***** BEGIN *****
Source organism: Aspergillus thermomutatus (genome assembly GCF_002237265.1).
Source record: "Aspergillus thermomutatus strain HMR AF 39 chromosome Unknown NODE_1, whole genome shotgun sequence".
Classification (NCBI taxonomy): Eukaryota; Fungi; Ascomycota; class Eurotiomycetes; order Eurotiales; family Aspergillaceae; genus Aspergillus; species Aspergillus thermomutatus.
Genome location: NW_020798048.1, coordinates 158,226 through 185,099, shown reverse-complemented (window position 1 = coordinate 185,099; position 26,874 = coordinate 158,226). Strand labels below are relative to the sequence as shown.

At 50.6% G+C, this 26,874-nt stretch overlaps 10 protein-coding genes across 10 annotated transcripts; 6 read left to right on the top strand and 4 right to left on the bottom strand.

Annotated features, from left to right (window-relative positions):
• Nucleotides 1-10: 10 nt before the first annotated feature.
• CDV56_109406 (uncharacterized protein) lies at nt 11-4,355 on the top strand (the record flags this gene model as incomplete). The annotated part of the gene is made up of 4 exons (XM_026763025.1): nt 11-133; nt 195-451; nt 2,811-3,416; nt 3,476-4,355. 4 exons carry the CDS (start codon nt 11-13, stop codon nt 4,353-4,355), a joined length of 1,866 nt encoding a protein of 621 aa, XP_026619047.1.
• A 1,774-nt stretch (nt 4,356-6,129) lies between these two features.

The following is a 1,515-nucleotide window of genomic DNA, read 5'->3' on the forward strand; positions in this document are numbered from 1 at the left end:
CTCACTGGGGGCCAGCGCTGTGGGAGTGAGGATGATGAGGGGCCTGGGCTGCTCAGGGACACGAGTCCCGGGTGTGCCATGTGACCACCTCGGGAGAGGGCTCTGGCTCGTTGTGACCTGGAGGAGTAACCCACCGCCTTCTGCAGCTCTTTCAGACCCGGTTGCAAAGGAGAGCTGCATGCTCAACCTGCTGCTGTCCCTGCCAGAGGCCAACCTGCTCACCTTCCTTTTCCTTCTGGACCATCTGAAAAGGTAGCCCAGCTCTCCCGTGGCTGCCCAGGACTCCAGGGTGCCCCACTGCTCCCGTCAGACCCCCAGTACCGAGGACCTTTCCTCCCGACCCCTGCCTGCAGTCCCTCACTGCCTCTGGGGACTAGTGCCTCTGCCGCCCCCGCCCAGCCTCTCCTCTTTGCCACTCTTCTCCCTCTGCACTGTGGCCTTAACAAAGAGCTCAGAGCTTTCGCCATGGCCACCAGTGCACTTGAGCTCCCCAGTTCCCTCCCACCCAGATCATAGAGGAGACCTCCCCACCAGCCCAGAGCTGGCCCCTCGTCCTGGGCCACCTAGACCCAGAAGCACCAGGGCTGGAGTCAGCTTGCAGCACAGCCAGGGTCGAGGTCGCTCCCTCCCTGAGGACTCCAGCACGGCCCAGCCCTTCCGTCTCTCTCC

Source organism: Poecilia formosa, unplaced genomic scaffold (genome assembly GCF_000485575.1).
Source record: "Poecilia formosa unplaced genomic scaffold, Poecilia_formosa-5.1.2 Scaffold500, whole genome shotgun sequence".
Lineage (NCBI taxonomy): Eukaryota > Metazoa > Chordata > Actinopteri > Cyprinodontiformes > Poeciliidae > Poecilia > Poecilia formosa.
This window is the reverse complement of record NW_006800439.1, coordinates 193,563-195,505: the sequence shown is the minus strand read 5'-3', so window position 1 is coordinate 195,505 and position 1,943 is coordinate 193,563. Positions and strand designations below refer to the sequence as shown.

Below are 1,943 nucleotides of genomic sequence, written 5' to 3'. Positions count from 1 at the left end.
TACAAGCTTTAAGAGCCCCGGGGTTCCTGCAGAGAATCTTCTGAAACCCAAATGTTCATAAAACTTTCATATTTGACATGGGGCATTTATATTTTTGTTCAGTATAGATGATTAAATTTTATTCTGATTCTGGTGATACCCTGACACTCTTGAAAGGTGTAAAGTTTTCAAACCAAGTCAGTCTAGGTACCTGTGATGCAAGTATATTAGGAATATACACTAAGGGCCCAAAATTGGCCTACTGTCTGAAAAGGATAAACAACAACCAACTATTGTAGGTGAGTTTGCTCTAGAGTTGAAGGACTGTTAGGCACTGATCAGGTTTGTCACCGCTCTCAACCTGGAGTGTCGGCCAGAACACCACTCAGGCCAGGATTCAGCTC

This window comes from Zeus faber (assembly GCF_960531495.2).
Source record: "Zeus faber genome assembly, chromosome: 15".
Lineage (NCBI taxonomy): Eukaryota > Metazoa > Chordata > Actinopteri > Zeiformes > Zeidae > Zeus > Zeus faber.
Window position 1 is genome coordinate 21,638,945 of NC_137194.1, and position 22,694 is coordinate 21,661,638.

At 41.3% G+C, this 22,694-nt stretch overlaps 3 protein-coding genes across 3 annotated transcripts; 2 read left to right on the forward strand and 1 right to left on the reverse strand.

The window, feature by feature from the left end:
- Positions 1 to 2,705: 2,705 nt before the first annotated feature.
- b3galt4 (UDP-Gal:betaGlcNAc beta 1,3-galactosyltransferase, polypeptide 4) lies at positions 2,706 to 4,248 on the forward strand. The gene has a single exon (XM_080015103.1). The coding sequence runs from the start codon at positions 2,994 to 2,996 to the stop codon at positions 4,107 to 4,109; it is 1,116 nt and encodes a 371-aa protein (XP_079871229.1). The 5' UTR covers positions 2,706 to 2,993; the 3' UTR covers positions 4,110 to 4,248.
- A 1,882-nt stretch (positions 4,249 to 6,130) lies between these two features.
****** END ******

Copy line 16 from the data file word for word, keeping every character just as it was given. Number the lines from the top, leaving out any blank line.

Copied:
Below are 1,943 nucleotides of genomic sequence, written 5' to 3'. Positions count from 1 at the left end.